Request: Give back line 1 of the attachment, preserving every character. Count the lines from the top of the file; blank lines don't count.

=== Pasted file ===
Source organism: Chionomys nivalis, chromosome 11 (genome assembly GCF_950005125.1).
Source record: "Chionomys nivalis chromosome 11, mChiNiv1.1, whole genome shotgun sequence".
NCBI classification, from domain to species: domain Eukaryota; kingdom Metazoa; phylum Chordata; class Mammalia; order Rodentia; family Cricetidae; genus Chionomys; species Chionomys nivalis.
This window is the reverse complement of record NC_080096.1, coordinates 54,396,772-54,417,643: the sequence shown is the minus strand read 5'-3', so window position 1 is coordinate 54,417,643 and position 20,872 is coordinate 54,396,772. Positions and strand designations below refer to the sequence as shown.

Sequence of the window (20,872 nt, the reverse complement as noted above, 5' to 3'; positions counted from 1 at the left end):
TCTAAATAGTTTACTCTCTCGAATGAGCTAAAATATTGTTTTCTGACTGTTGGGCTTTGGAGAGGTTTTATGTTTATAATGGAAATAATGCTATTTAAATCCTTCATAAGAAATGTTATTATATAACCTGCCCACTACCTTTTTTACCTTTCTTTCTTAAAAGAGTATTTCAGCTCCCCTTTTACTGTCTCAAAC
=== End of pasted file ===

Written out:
Source organism: Chionomys nivalis, chromosome 11 (genome assembly GCF_950005125.1).